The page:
The +O-grown narrative appears more poorly nourished. Individual sections treat a range of topics, including weather patterns (“Cold stormfronts...blow snow onto fjords”), farming (“workfolk groom colts born of broncos”), and international trade routes (“Scows from London go to Moscow”). There is, however, no central story. Events end with a deliberate non sequitur, “How now brown cow.”

The +I-grown and +U-grown narratives appear more severely malnourished. Both are much shorter (approximately 50% [+I] and 25% [+U] the size of +O-grown narrative). The first describes a camping trip, complete with climax (“Christ, this ship is sinking”). The second, more diffuse, describes the exploits of “Ubu.” Ubu experiments with art (“sculpts junk”), has a ménage a trois with “Ruth plus Lulu,” then drinks heavily (“full cups”). In both, narrative focus is lost in the final section: +I: “...whilst Viking knights fight griffins...” and +U: “Gulls churr...”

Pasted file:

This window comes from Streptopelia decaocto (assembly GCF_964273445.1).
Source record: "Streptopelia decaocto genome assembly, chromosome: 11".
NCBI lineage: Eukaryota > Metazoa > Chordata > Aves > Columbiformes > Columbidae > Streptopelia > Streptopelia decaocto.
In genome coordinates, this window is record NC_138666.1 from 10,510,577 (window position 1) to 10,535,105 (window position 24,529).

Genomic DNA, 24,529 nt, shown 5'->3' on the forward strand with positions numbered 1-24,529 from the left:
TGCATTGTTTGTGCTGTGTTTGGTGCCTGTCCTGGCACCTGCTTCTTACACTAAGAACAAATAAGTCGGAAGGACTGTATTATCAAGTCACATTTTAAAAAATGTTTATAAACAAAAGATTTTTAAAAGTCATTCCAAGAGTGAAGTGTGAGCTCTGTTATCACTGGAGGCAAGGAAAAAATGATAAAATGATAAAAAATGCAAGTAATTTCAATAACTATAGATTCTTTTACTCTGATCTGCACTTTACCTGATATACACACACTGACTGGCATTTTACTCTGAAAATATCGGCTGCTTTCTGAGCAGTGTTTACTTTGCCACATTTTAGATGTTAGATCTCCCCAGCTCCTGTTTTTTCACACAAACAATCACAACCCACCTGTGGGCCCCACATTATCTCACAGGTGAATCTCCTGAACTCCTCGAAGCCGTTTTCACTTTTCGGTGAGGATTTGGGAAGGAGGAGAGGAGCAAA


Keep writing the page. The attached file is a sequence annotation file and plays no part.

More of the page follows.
The use of these media is in addition linked to physiological problems. Some are very severe. The +A-grown narrative concludes abruptly with a fatal epileptic fit: “alas, alack: a shah has a grand mal spasm and, ahh, gasps a schwa, as a last gasp.” The +U-grown narrative, similarly, concludes with complete pulmonary failure: “burst lungs succumb.”

Symptoms occasionally occur in pairs. The +A- and +I-grown narratives display a similar syndrome, marked by dermal inflammation and upper limb weakness.

Dermal Inflammation:

+A: “a blatant rash (raw scars that can scar a man’s scalp and gall a man’s glans”

+I: “itching livid skin (skin which is tingling with stinging pinpricks)”

Upper Limb Weakness:

+A: “Carpal pangs gnarl a man’s hands and cramp a man’s palms...”

+I: “twist this infirm wrist, crippling it”

Narratives grown in four of the media (+A, +E, +I, and +U) show symptoms of gastric problems, suggesting that the letter O may serve important roles in stomach function.